Category: "Eco Fashion"

Mindfully Wed

September 22nd, 2017 | no comments

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It took me a long time to find my one true love and I’m so excited to marry Lee in December this year. He is kind, loyal, loving, generous and such great fun, for reals we wake up laughing and I still get butterflies when I see him, even though we live together!

I am so proud of the man he is and I love how we allow each other to be ourselves, chase our dreams independently whilst still being a really tight little unit.

Plus he has no idea really what the whole instagram fuss is all about, nor does he know how to use it which I kinda love, but its thanks to my online eco community that I have been able to uncover how to make our wedding more ethical and planet friendly.

I started doing my research 6 months ago and have been learning so much along the way, it’s pretty scary how wasteful and excessive weddings can be.


This is the ultimate wear once item, so I wanted to find a way to make it more mindful…enter Lenka Couture – Australia’s first ethically accredited bridal couture designer. Lenka and I are designing my dress from scratch using exisiting designer dead stock, left over lace and ethically sourced fabrics to create my one of a kind eco dream dress. The dress I’m wearing in this shoot is also a Lenka. We are making my bridesmaid dresses using organic silk satin and the coolest element is that we are natural dying them with onion skins, you should see the color!


I had no idea about this, but when I was on the shoot for this Mindfully Wed campaign I discovered that a lot of the wedding flowers and the ones we buy from markets or florists have been flown from overseas. How do they last? Sadly, with lots of chemicals and a big carbon footprint to get them here. So it blew my mind to discover the slow flower movement, bouquets that are foraged, locally grown and even reused. Vanessa from @dancing_blossom_studio is doing seriously cool things #GrownNotFlown

I’m really glad I discovered this concept in time to add it to our wedding values.


My beautiful Mumma is the high priestess of preloved and DIY, she reduced me to happy tears when she told me she’d been collecting leaves all year from her garden and her travels. Then using a $2 butterfly shaped hole punch she found she is making me eco friendly confetti that breaks down back into the earth afterwards…genius right!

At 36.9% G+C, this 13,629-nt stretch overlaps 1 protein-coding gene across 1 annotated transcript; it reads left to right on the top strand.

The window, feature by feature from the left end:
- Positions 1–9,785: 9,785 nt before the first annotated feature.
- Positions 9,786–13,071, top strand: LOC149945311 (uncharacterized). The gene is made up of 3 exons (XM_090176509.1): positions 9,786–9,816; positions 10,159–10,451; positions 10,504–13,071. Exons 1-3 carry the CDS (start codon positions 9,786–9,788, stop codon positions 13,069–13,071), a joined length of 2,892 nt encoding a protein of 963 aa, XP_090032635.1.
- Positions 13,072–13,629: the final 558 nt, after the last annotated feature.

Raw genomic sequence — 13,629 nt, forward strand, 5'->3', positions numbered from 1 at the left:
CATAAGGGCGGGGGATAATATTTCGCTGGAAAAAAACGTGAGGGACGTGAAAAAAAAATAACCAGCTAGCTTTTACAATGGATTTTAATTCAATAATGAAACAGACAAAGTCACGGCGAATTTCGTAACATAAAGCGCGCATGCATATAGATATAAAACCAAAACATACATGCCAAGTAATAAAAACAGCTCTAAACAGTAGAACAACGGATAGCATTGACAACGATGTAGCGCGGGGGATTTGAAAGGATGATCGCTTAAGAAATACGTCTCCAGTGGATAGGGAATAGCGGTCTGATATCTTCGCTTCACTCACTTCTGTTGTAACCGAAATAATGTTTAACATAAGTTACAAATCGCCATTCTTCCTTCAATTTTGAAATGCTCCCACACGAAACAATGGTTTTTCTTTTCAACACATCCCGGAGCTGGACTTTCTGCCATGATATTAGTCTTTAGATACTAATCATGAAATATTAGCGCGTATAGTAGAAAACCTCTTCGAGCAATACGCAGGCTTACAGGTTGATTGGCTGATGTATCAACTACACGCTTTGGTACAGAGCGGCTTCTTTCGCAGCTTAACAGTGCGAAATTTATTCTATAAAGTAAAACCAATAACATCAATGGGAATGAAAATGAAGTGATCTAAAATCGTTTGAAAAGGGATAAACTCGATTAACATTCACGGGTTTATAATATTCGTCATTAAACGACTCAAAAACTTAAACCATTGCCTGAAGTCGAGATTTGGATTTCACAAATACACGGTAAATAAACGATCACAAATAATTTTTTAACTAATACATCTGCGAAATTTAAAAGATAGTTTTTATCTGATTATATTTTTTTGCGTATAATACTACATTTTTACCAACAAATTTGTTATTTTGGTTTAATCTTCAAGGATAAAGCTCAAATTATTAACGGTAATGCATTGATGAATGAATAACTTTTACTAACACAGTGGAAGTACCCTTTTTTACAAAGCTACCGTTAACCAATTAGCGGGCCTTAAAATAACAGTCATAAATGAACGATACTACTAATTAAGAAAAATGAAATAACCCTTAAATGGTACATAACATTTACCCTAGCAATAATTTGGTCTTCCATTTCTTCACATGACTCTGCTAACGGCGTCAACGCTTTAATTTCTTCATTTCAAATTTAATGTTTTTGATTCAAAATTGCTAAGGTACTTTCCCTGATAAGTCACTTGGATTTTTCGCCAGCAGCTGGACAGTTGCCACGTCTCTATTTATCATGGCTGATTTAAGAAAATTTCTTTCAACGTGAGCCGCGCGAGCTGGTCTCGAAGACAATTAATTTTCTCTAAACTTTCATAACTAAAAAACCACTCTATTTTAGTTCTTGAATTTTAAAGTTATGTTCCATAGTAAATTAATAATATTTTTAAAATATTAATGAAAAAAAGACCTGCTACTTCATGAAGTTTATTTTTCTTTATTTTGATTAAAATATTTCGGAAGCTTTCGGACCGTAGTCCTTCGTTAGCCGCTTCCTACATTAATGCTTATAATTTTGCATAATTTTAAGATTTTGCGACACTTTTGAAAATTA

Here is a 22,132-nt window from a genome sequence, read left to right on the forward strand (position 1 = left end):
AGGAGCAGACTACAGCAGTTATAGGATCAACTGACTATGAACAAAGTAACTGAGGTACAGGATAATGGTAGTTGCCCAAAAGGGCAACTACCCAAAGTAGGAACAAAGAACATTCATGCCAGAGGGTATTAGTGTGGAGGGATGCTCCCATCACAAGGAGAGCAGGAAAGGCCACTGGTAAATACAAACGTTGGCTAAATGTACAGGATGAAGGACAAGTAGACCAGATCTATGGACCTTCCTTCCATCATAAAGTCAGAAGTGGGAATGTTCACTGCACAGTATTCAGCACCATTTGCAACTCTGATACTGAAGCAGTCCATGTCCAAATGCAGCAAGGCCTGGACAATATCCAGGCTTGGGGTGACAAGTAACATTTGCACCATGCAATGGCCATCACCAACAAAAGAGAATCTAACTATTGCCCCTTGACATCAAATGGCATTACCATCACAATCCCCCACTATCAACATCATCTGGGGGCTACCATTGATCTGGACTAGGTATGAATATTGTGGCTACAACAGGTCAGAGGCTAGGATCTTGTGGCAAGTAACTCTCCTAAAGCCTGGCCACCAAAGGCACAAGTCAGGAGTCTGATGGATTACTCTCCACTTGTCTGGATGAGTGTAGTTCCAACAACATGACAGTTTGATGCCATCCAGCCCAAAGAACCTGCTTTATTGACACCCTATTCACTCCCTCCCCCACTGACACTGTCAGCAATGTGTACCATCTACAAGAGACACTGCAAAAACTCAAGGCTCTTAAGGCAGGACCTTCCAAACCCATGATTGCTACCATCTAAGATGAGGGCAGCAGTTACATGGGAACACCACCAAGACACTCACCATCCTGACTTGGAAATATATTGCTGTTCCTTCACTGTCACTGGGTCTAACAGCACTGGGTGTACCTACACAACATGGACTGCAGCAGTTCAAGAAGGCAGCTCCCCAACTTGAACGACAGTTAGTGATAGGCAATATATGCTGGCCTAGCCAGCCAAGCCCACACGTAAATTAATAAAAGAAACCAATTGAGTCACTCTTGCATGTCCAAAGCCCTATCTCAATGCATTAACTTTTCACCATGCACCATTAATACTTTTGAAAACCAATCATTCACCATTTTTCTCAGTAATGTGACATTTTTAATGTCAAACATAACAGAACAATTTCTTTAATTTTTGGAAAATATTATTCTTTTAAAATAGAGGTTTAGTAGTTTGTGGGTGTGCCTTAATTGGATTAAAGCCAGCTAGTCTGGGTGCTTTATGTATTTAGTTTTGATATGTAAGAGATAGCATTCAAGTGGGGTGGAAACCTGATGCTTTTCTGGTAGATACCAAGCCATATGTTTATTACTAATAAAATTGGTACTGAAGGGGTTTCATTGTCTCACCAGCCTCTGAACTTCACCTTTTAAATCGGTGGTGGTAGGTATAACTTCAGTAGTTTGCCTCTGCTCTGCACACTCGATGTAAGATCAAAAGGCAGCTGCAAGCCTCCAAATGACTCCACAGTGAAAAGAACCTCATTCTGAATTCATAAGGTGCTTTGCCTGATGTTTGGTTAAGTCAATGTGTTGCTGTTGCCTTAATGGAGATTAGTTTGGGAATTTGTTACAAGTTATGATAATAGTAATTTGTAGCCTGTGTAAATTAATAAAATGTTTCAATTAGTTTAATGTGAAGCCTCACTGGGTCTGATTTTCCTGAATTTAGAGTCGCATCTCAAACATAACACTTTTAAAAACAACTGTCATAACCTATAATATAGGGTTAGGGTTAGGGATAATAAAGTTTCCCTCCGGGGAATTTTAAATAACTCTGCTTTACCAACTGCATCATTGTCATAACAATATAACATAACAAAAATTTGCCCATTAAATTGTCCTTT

Man they can rip you off deluxe here, so we have asked a couple of our friends with nice cars to drive us and then we will also be using Uber X


Via the power of the hashtag I uncovered a great ethical Sydney based make up artist. Lovely @liv_lundelius is such a wealth of knowledge and all the products she uses are friendly on your skin, the planet and animals.

I have a lovely girl I work with doing my hair.


Lee will be wearing amazing Spanish vintage boots, a beautiful embroided white shirt – both found at the Salvos and then my sweet stylist friend Donny Galella is helping me find the best options for the boys in terms of borrowing and ethical brands.

Lee is wearing all op shop and vintage in this shoot. I sourced his white embroided shirt and Ralph Lauren chinos from Salvos Stores both totalled $25. The boots Lee found for $30 in a vintage store when we were in NYC.


We had such a divine experience sourcing my engagement ring. I’m a self confessed fussy libran so Lee knew that it would be best if we could design the ring together, this also allowed us to take the time and choose a merchant who had an ethical mindset. Affinity Diamonds were incredible, they searched for months to find me the perfect conflict free dream pear shaped black diamond and in a beautiful slice of serendipity it ended up coming from NYC which is my spiritual home. The stone was then sent to us and set right here and made by hand in their small local workshop. It was so wonderful to sit with their designer Colleen and sketch what was in my mind, she even suggested adding in Lee’s birth stone peridot, hidden under my diamond which we LOVED! My ring is everything I dreamt of and couldn’t recommend their service enough. We will also be getting our wedding rings done with Affinity.


Sandra Henri from Mindfully Wed was the brains trust behind this shoot to promote her event in Sydney Oct 7.

Everything you see here is ethical, mindful, sustainable and aimed at showing you that slowing down never has mean sacrificing style for your special day, in fact we think it makes it more beautiful!

Check out Sandra’s amazing checklist below, it great start to help you get in a ‘Saying Yes For Less’ mindset!

(Sandra also took these gorgeous photos…Talented much!)

Get curious:

Mindful wedding planning and a curious mind are great friends. Reducing a wedding’s footprint begins with a state of mind; a willingness to ask questions and the creativity and courage to go your own way. Here are a few questions to get you started on your journey of wedding rebelliousness 😉

  • Where was this made, and was it made fairly? Don’t be afraid to ask your dressmaker, jeweller or florist these questions. The reason for this is that wedding suppliers are generally small, service based businesses who aim to please. More than likely you’ll be welcomed with an open mind and “let’s find out” approach.
  • Does it have to be new? There are many ways in which you can integrate the old with the new. Sentimental family jewellery can be recreated into new bespoke pieces and vintage or dead stock fabrics to design new gowns. Borrow items where you can; people love to help and contribute to weddings!